Touchless restroom trends

Beyond these newly established cleaning best practices, other tangible ways facilities are meeting today’s restroom hygiene standards include switching to touchless fixtures and dispensers to prevent the spread of germs and testing more user-friendly products that get people in and out of the restroom more quickly. A shift from hand dryers to paper towels also seems to be trending.

“A message we have heard continuously throughout the pandemic was that an easy way to reduce the spread of germs is to limit the number of surfaces a person must touch,” said Sylvain Martin, senior product manager, Cascades PRO. “To keep germs at bay in restrooms and throughout facilities, we expect to see more and more facility managers incorporate touchless technologies. In the restroom, this may include touchless faucets, soap dispensers, toilets, and paper dispensers.”

The demand for touchless dispensers and other touchless items like auto-flush toilets has never been higher, according to Engel. Businesses are adding z-fold paper towel dispensers, which release towels one at a time without the need to touch a lever or a handle. 

“We also see businesses moving away from air dryers, whether they are automatic or manual, as hot-air dryers are known to collect bacteria from the air and spread it onto freshly washed hands,” Engel said. 

In the cited Tork survey, 36% of respondents said they feel unsafe entering restrooms with air dryers and 31% have an increased preference for paper hand towels due to COVID-19. The survey found the primary reasons for this preference are that users believe paper hand towels are more hygienic, are safer to use, and spread less bacteria into the air.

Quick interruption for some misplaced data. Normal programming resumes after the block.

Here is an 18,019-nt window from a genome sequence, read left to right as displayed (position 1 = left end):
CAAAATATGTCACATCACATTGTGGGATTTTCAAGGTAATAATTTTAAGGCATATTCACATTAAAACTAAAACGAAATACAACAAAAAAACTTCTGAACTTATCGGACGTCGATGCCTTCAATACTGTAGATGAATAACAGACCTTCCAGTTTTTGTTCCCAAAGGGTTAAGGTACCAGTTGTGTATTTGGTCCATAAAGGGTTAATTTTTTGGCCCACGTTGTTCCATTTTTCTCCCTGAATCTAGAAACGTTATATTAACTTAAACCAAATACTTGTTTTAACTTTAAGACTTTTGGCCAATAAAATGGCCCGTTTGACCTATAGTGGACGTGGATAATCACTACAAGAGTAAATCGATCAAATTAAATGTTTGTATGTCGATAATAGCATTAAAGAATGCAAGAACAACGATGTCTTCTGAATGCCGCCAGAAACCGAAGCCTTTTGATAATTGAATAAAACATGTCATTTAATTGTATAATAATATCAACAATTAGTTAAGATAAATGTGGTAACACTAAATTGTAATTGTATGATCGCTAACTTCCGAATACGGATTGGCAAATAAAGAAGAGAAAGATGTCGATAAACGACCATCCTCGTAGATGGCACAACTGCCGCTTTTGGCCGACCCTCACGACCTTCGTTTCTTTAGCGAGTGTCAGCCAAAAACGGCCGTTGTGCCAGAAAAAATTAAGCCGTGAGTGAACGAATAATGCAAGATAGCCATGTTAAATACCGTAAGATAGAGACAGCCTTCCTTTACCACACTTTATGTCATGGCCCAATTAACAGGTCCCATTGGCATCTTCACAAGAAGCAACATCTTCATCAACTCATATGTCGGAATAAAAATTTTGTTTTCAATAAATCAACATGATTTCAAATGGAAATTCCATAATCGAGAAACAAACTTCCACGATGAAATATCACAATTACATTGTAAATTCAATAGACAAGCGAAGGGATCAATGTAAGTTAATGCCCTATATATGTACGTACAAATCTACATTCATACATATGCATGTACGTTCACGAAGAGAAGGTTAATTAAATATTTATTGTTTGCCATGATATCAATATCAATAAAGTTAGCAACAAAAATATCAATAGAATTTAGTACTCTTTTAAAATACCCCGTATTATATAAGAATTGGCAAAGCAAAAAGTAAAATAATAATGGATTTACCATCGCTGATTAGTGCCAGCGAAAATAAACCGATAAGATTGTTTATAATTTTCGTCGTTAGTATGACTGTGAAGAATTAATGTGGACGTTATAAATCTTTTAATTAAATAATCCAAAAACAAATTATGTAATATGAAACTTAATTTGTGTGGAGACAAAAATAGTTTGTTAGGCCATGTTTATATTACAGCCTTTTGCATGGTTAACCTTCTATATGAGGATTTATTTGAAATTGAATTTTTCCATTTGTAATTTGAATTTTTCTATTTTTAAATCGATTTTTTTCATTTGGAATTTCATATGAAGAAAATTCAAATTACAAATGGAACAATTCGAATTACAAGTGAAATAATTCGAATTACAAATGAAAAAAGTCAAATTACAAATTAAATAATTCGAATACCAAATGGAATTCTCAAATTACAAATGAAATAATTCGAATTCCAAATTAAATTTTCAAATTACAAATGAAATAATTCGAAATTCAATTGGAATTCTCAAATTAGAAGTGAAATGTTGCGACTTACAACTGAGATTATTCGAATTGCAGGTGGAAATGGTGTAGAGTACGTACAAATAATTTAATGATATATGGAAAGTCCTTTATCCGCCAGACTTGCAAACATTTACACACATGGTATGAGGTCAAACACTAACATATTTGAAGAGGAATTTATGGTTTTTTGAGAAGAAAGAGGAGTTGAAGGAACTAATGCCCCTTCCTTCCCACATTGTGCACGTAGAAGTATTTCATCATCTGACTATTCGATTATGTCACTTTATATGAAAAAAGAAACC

A poll of 1,066 adults commissioned by Cascades PRO found about 6 in 10 (61%) of respondents prefer paper towels from a touchless dispenser when drying their hands in a public restroom. About one-quarter of respondents (23%) said they prefer touchless air dryers.

Despite these preferences, using clean towels or air hand dryers are both effective ways to dry hands, according to the U.S. Centers for Disease Control and Prevention (CDC).

According to Martin at Cascades PRO, when considering paper dispensers for restrooms, facility managers should look for touchless options that not only allow for improved hygiene, but also enable greater productivity for their facilities.

“Quick-check technologies built into dispensers allow custodial staff to easily recognize when it is time for a refill, resulting in less time needing to be spent on checking the dispensers and more time to dedicate to cleaning the restroom,” he said. 

Another aspect to consider is the size of the dispenser. A standard-sized touchless paper dispenser may be ideal for smaller facilities, but larger facilities should consider high-capacity dispensers to meet their high-traffic needs. 

If a facility is looking to incorporate touchless dispensers on a limited budget, many companies have cost-effective retrofit solutions that allow new dispensers to be installed over existing recessed units, Martin said.